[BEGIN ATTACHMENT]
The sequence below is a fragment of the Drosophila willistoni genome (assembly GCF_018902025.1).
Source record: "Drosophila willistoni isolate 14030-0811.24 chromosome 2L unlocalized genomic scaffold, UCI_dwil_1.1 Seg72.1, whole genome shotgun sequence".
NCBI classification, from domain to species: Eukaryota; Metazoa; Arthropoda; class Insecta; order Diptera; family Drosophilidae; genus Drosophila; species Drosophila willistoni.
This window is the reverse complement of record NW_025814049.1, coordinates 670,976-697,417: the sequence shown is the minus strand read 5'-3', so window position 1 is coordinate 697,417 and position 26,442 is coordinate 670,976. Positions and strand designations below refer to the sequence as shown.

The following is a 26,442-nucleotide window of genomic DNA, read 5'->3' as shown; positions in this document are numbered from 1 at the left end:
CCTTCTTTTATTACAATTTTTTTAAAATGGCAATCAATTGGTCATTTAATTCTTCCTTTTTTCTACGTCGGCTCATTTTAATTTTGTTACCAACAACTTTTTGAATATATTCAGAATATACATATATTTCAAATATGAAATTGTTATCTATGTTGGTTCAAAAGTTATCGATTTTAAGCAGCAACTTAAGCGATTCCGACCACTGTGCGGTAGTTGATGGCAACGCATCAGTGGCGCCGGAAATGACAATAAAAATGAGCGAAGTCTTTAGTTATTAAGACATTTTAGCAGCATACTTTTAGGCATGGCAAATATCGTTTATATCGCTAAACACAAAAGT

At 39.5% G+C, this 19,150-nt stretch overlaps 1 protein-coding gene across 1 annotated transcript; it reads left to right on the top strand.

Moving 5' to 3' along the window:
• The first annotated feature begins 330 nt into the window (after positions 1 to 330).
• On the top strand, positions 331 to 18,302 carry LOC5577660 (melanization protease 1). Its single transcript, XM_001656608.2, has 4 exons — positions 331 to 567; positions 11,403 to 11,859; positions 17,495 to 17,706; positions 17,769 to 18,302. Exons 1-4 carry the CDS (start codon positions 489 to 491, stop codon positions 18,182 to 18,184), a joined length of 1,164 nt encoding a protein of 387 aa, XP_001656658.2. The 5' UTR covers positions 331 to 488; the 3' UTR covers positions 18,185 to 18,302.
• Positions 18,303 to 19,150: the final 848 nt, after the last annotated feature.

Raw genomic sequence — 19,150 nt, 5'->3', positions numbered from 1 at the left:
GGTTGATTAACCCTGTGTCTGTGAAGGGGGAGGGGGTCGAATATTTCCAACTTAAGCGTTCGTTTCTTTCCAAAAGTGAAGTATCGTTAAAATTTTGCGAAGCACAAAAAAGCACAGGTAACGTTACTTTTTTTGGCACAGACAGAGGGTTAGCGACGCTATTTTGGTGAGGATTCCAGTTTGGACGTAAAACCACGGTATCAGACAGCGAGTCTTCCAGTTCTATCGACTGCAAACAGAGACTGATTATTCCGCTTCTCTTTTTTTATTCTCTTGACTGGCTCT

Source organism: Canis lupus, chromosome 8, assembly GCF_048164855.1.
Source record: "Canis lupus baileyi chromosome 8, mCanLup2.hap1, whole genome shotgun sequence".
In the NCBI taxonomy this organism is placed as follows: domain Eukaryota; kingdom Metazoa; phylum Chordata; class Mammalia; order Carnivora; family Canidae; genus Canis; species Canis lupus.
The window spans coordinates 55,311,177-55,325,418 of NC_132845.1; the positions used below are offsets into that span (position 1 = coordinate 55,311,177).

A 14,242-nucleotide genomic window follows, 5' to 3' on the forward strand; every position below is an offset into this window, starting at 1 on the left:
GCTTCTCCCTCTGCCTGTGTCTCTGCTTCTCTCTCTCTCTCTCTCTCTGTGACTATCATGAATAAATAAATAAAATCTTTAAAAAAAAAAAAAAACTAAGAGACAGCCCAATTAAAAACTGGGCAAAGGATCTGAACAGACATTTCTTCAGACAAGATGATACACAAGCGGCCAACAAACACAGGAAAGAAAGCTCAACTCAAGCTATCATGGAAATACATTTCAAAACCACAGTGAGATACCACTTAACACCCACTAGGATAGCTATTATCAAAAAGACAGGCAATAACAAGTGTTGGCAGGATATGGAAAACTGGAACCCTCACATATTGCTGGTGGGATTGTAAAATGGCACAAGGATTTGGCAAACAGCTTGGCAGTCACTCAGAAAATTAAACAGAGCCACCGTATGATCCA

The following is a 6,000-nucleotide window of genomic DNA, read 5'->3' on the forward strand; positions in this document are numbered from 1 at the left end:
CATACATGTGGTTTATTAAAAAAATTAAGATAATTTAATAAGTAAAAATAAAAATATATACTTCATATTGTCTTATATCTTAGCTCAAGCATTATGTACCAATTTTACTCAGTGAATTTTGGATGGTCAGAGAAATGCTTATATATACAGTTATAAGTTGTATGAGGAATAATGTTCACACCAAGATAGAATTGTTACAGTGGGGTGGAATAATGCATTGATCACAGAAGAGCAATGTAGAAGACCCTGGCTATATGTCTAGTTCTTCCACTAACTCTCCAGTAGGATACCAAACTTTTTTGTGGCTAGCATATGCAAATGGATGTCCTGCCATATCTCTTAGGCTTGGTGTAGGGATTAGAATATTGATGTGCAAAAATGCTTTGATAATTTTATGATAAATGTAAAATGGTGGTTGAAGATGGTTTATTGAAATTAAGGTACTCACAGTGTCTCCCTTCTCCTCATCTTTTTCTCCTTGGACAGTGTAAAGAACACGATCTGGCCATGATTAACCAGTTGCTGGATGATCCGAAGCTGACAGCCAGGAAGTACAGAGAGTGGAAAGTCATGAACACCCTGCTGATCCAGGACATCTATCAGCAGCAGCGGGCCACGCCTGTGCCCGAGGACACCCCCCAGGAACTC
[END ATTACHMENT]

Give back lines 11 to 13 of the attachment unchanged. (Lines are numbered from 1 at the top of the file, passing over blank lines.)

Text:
• Positions 18,303 to 19,150: the final 848 nt, after the last annotated feature.

Raw genomic sequence — 19,150 nt, 5'->3', positions numbered from 1 at the left:
GGTTGATTAACCCTGTGTCTGTGAAGGGGGAGGGGGTCGAATATTTCCAACTTAAGCGTTCGTTTCTTTCCAAAAGTGAAGTATCGTTAAAATTTTGCGAAGCACAAAAAAGCACAGGTAACGTTACTTTTTTTGGCACAGACAGAGGGTTAGCGACGCTATTTTGGTGAGGATTCCAGTTTGGACGTAAAACCACGGTATCAGACAGCGAGTCTTCCAGTTCTATCGACTGCAAACAGAGACTGATTATTCCGCTTCTCTTTTTTTATTCTCTTGACTGGCTCT